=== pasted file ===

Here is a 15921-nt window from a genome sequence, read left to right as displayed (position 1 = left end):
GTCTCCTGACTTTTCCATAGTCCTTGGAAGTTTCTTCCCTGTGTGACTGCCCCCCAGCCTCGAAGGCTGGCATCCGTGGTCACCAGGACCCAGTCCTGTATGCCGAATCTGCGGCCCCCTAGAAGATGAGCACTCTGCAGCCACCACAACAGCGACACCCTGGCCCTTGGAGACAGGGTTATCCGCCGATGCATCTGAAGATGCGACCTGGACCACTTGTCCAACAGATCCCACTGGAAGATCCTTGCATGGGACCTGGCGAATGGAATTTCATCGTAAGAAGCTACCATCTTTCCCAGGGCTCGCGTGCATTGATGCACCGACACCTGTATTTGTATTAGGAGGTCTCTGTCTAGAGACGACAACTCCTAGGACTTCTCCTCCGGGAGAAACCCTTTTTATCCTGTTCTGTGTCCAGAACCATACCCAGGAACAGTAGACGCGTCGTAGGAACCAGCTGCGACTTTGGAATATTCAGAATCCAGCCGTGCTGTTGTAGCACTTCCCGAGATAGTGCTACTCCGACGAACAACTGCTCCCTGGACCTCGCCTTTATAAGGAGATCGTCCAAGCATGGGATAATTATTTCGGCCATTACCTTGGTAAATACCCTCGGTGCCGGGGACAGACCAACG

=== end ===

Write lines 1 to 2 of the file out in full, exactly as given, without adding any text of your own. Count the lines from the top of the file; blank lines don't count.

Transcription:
Here is a 15921-nt window from a genome sequence, read left to right as displayed (position 1 = left end):
GTCTCCTGACTTTTCCATAGTCCTTGGAAGTTTCTTCCCTGTGTGACTGCCCCCCAGCCTCGAAGGCTGGCATCCGTGGTCACCAGGACCCAGTCCTGTATGCCGAATCTGCGGCCCCCTAGAAGATGAGCACTCTGCAGCCACCACAACAGCGACACCCTGGCCCTTGGAGACAGGGTTATCCGCCGATGCATCTGAAGATGCGACCTGGACCACTTGTCCAACAGATCCCACTGGAAGATCCTTGCATGGGACCTGGCGAATGGAATTTCATCGTAAGAAGCTACCATCTTTCCCAGGGCTCGCGTGCATTGATGCACCGACACCTGTATTTGTATTAGGAGGTCTCTGTCTAGAGACGACAACTCCTAGGACTTCTCCTCCGGGAGAAACCCTTTTTATCCTGTTCTGTGTCCAGAACCATACCCAGGAACAGTAGACGCGTCGTAGGAACCAGCTGCGACTTTGGAATATTCAGAATCCAGCCGTGCTGTTGTAGCACTTCCCGAGATAGTGCTACTCCGACGAACAACTGCTCCCTGGACCTCGCCTTTATAAGGAGATCGTCCAAGCATGGGATAATTATTTCGGCCATTACCTTGGTAAATACCCTCGGTGCCGGGGACAGACCAACG